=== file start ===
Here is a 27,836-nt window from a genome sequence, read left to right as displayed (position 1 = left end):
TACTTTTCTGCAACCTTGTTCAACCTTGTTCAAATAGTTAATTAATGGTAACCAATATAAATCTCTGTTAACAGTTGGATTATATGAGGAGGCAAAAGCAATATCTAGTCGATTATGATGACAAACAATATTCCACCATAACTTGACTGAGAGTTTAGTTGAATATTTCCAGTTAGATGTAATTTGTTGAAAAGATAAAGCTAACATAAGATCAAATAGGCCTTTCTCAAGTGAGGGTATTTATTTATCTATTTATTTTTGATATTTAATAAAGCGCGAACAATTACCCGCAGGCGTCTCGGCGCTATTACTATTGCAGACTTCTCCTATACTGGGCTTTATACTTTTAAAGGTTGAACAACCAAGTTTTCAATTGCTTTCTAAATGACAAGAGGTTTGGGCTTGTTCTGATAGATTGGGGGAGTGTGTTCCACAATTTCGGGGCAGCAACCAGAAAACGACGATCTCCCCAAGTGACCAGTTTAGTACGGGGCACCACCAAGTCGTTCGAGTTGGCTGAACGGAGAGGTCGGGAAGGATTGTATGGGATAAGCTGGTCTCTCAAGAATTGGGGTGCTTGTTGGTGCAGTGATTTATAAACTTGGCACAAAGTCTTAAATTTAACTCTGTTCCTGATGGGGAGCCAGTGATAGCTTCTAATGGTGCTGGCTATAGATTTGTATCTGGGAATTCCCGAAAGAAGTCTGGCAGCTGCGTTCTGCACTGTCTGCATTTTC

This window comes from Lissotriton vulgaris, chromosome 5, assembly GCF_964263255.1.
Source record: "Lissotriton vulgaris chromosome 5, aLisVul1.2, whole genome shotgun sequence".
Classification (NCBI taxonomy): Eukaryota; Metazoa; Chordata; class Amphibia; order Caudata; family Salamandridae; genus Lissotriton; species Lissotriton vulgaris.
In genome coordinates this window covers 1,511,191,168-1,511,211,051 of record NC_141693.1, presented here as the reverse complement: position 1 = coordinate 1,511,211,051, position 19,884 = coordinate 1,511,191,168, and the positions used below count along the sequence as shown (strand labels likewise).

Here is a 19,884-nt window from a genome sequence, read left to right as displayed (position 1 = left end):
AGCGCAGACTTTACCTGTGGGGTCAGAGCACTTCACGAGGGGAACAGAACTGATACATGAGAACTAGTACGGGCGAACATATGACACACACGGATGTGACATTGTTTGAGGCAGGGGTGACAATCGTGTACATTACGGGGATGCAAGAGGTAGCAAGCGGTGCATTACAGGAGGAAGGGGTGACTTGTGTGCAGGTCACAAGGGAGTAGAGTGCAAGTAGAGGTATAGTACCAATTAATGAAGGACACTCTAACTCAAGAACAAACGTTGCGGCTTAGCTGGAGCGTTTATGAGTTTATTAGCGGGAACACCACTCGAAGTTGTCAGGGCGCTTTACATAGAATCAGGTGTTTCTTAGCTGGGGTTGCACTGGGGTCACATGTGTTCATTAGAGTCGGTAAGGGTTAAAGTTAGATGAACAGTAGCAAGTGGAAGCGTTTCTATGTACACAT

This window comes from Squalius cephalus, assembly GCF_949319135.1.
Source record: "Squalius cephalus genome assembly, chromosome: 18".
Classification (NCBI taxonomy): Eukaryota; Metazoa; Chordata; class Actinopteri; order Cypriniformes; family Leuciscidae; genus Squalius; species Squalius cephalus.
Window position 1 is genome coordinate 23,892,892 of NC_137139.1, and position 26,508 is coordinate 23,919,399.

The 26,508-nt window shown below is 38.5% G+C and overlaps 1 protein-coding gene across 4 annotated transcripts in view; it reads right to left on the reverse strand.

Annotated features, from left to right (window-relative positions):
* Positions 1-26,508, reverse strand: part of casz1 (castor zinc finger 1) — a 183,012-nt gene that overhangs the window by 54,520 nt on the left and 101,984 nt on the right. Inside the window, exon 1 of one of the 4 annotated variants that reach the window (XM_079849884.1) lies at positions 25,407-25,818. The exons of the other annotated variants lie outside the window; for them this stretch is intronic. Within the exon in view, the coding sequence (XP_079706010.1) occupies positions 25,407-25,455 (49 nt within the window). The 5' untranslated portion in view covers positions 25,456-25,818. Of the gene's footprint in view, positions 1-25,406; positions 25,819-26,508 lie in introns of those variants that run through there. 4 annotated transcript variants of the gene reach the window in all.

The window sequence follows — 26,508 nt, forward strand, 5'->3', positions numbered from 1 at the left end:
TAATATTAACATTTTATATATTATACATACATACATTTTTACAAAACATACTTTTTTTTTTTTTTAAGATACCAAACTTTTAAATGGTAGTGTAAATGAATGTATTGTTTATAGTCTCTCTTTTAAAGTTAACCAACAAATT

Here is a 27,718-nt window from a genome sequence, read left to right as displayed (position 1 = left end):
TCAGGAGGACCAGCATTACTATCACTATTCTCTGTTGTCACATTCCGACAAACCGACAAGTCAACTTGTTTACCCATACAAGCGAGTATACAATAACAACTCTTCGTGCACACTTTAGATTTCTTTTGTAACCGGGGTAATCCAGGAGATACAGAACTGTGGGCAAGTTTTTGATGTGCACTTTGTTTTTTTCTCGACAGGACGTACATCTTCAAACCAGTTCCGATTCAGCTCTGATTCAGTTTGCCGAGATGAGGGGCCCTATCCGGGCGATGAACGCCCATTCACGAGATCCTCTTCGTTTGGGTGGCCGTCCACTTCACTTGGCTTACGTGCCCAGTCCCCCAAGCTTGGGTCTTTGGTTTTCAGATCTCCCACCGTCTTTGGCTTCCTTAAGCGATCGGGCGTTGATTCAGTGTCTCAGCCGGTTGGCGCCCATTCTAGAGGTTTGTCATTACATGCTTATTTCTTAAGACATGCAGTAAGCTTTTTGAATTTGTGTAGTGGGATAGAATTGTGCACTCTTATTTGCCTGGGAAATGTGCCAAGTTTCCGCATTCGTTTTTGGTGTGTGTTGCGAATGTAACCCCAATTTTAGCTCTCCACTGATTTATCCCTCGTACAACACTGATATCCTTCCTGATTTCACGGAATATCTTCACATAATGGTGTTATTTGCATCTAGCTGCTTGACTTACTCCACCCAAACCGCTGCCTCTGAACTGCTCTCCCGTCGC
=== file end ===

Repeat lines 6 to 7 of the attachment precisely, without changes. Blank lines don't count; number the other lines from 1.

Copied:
In genome coordinates this window covers 1,511,191,168-1,511,211,051 of record NC_141693.1, presented here as the reverse complement: position 1 = coordinate 1,511,211,051, position 19,884 = coordinate 1,511,191,168, and the positions used below count along the sequence as shown (strand labels likewise).

Here is a 19,884-nt window from a genome sequence, read left to right as displayed (position 1 = left end):